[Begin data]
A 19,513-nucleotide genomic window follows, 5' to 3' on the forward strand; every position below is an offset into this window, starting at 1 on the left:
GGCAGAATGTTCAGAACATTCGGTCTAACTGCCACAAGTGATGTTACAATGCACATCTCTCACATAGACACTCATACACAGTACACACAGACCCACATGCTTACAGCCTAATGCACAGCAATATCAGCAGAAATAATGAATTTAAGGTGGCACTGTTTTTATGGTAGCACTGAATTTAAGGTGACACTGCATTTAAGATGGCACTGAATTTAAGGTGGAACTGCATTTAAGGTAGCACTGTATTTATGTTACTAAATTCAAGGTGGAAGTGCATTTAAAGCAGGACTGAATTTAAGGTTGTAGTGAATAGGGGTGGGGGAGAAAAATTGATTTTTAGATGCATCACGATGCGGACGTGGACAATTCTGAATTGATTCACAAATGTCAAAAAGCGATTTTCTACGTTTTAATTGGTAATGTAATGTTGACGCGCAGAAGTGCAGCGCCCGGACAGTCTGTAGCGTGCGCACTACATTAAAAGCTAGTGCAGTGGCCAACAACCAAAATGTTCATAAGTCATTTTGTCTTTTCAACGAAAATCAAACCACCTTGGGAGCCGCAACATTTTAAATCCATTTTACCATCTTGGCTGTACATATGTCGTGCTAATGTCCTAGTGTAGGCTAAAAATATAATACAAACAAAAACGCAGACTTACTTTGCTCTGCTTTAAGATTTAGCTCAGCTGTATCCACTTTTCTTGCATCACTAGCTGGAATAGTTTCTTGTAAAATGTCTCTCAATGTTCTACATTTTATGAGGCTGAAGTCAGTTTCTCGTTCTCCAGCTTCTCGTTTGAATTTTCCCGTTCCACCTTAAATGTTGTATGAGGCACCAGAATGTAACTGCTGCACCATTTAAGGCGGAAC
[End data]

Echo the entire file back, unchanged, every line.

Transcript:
A 19,513-nucleotide genomic window follows, 5' to 3' on the forward strand; every position below is an offset into this window, starting at 1 on the left:
GGCAGAATGTTCAGAACATTCGGTCTAACTGCCACAAGTGATGTTACAATGCACATCTCTCACATAGACACTCATACACAGTACACACAGACCCACATGCTTACAGCCTAATGCACAGCAATATCAGCAGAAATAATGAATTTAAGGTGGCACTGTTTTTATGGTAGCACTGAATTTAAGGTGACACTGCATTTAAGATGGCACTGAATTTAAGGTGGAACTGCATTTAAGGTAGCACTGTATTTATGTTACTAAATTCAAGGTGGAAGTGCATTTAAAGCAGGACTGAATTTAAGGTTGTAGTGAATAGGGGTGGGGGAGAAAAATTGATTTTTAGATGCATCACGATGCGGACGTGGACAATTCTGAATTGATTCACAAATGTCAAAAAGCGATTTTCTACGTTTTAATTGGTAATGTAATGTTGACGCGCAGAAGTGCAGCGCCCGGACAGTCTGTAGCGTGCGCACTACATTAAAAGCTAGTGCAGTGGCCAACAACCAAAATGTTCATAAGTCATTTTGTCTTTTCAACGAAAATCAAACCACCTTGGGAGCCGCAACATTTTAAATCCATTTTACCATCTTGGCTGTACATATGTCGTGCTAATGTCCTAGTGTAGGCTAAAAATATAATACAAACAAAAACGCAGACTTACTTTGCTCTGCTTTAAGATTTAGCTCAGCTGTATCCACTTTTCTTGCATCACTAGCTGGAATAGTTTCTTGTAAAATGTCTCTCAATGTTCTACATTTTATGAGGCTGAAGTCAGTTTCTCGTTCTCCAGCTTCTCGTTTGAATTTTCCCGTTCCACCTTAAATGTTGTATGAGGCACCAGAATGTAACTGCTGCACCATTTAAGGCGGAAC